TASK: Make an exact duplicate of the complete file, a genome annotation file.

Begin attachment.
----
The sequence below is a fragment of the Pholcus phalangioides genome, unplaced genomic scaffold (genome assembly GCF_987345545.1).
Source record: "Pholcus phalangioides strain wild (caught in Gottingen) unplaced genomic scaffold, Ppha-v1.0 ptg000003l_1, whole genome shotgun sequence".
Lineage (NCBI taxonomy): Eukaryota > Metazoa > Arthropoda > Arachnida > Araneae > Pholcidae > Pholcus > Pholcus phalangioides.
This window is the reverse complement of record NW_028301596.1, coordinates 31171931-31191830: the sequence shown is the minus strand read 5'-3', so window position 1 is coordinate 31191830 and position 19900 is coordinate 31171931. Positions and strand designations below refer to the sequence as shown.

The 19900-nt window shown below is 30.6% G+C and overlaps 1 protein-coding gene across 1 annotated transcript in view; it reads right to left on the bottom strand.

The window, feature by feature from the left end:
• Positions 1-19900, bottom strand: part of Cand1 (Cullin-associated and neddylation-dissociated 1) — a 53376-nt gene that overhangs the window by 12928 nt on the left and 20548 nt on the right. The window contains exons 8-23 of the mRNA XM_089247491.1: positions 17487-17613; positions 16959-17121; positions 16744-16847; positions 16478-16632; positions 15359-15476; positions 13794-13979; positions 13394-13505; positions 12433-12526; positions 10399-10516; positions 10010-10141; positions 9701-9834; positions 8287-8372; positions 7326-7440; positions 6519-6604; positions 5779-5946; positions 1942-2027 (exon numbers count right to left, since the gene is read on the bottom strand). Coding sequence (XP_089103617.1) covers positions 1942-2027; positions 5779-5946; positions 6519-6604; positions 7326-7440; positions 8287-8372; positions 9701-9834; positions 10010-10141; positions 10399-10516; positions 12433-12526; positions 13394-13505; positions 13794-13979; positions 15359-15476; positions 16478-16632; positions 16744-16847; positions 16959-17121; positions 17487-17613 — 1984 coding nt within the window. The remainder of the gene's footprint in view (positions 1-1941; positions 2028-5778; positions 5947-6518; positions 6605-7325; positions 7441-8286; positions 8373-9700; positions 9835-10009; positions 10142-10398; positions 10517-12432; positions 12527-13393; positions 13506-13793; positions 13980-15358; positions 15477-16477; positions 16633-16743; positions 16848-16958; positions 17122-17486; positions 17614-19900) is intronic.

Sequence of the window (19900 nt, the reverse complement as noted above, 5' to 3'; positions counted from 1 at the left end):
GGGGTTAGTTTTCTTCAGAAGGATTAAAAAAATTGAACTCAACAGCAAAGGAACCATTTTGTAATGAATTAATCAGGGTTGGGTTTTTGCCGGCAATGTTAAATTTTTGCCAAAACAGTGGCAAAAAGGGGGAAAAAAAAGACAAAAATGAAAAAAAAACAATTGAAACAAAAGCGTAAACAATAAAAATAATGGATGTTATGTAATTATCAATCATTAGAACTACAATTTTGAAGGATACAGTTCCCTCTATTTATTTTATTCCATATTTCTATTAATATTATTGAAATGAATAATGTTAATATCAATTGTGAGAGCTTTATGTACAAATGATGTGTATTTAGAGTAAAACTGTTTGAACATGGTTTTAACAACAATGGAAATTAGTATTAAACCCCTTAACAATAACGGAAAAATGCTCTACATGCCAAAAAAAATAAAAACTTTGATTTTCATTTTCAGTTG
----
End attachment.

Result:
The sequence below is a fragment of the Pholcus phalangioides genome, unplaced genomic scaffold (genome assembly GCF_987345545.1).
Source record: "Pholcus phalangioides strain wild (caught in Gottingen) unplaced genomic scaffold, Ppha-v1.0 ptg000003l_1, whole genome shotgun sequence".
Lineage (NCBI taxonomy): Eukaryota > Metazoa > Arthropoda > Arachnida > Araneae > Pholcidae > Pholcus > Pholcus phalangioides.
This window is the reverse complement of record NW_028301596.1, coordinates 31171931-31191830: the sequence shown is the minus strand read 5'-3', so window position 1 is coordinate 31191830 and position 19900 is coordinate 31171931. Positions and strand designations below refer to the sequence as shown.

The 19900-nt window shown below is 30.6% G+C and overlaps 1 protein-coding gene across 1 annotated transcript in view; it reads right to left on the bottom strand.

The window, feature by feature from the left end:
• Positions 1-19900, bottom strand: part of Cand1 (Cullin-associated and neddylation-dissociated 1) — a 53376-nt gene that overhangs the window by 12928 nt on the left and 20548 nt on the right. The window contains exons 8-23 of the mRNA XM_089247491.1: positions 17487-17613; positions 16959-17121; positions 16744-16847; positions 16478-16632; positions 15359-15476; positions 13794-13979; positions 13394-13505; positions 12433-12526; positions 10399-10516; positions 10010-10141; positions 9701-9834; positions 8287-8372; positions 7326-7440; positions 6519-6604; positions 5779-5946; positions 1942-2027 (exon numbers count right to left, since the gene is read on the bottom strand). Coding sequence (XP_089103617.1) covers positions 1942-2027; positions 5779-5946; positions 6519-6604; positions 7326-7440; positions 8287-8372; positions 9701-9834; positions 10010-10141; positions 10399-10516; positions 12433-12526; positions 13394-13505; positions 13794-13979; positions 15359-15476; positions 16478-16632; positions 16744-16847; positions 16959-17121; positions 17487-17613 — 1984 coding nt within the window. The remainder of the gene's footprint in view (positions 1-1941; positions 2028-5778; positions 5947-6518; positions 6605-7325; positions 7441-8286; positions 8373-9700; positions 9835-10009; positions 10142-10398; positions 10517-12432; positions 12527-13393; positions 13506-13793; positions 13980-15358; positions 15477-16477; positions 16633-16743; positions 16848-16958; positions 17122-17486; positions 17614-19900) is intronic.

Sequence of the window (19900 nt, the reverse complement as noted above, 5' to 3'; positions counted from 1 at the left end):
GGGGTTAGTTTTCTTCAGAAGGATTAAAAAAATTGAACTCAACAGCAAAGGAACCATTTTGTAATGAATTAATCAGGGTTGGGTTTTTGCCGGCAATGTTAAATTTTTGCCAAAACAGTGGCAAAAAGGGGGAAAAAAAAGACAAAAATGAAAAAAAAACAATTGAAACAAAAGCGTAAACAATAAAAATAATGGATGTTATGTAATTATCAATCATTAGAACTACAATTTTGAAGGATACAGTTCCCTCTATTTATTTTATTCCATATTTCTATTAATATTATTGAAATGAATAATGTTAATATCAATTGTGAGAGCTTTATGTACAAATGATGTGTATTTAGAGTAAAACTGTTTGAACATGGTTTTAACAACAATGGAAATTAGTATTAAACCCCTTAACAATAACGGAAAAATGCTCTACATGCCAAAAAAAATAAAAACTTTGATTTTCATTTTCAGTTG